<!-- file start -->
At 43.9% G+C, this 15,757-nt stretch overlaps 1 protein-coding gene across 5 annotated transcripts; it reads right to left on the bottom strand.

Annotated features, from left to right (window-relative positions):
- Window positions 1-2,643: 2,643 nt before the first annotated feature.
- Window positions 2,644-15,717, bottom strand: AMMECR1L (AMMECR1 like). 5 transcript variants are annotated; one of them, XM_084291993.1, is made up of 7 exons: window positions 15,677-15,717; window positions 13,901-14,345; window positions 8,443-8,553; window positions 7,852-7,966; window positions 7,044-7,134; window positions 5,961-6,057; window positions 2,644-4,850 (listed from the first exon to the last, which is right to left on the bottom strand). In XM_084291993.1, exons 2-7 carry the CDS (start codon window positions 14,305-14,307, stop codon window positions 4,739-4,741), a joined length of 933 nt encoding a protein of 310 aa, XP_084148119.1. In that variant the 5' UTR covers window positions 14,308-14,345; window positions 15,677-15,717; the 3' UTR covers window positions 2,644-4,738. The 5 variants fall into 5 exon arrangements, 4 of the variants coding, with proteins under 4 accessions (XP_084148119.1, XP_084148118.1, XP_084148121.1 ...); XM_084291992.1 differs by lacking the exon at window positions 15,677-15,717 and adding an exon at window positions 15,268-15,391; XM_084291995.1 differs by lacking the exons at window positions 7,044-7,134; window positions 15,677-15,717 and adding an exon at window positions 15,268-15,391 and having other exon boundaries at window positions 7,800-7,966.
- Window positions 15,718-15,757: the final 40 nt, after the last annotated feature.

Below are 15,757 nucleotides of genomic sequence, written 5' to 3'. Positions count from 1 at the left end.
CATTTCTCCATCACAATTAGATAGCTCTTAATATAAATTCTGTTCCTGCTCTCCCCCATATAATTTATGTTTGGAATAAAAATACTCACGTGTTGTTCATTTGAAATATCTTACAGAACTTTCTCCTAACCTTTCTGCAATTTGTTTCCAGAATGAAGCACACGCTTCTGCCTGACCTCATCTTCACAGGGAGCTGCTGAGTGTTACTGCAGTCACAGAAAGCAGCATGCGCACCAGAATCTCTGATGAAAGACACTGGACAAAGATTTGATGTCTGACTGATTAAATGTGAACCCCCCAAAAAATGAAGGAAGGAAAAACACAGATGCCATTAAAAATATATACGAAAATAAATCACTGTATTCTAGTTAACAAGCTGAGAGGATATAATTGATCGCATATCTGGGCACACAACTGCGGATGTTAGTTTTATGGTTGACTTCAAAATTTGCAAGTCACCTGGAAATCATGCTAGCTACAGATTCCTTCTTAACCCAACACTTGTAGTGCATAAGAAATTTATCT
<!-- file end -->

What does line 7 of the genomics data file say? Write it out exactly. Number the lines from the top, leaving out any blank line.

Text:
CATTTCTCCATCACAATTAGATAGCTCTTAATATAAATTCTGTTCCTGCTCTCCCCCATATAATTTATGTTTGGAATAAAAATACTCACGTGTTGTTCATTTGAAATATCTTACAGAACTTTCTCCTAACCTTTCTGCAATTTGTTTCCAGAATGAAGCACACGCTTCTGCCTGACCTCATCTTCACAGGGAGCTGCTGAGTGTTACTGCAGTCACAGAAAGCAGCATGCGCACCAGAATCTCTGATGAAAGACACTGGACAAAGATTTGATGTCTGACTGATTAAATGTGAACCCCCCAAAAAATGAAGGAAGGAAAAACACAGATGCCATTAAAAATATATACGAAAATAAATCACTGTATTCTAGTTAACAAGCTGAGAGGATATAATTGATCGCATATCTGGGCACACAACTGCGGATGTTAGTTTTATGGTTGACTTCAAAATTTGCAAGTCACCTGGAAATCATGCTAGCTACAGATTCCTTCTTAACCCAACACTTGTAGTGCATAAGAAATTTATCT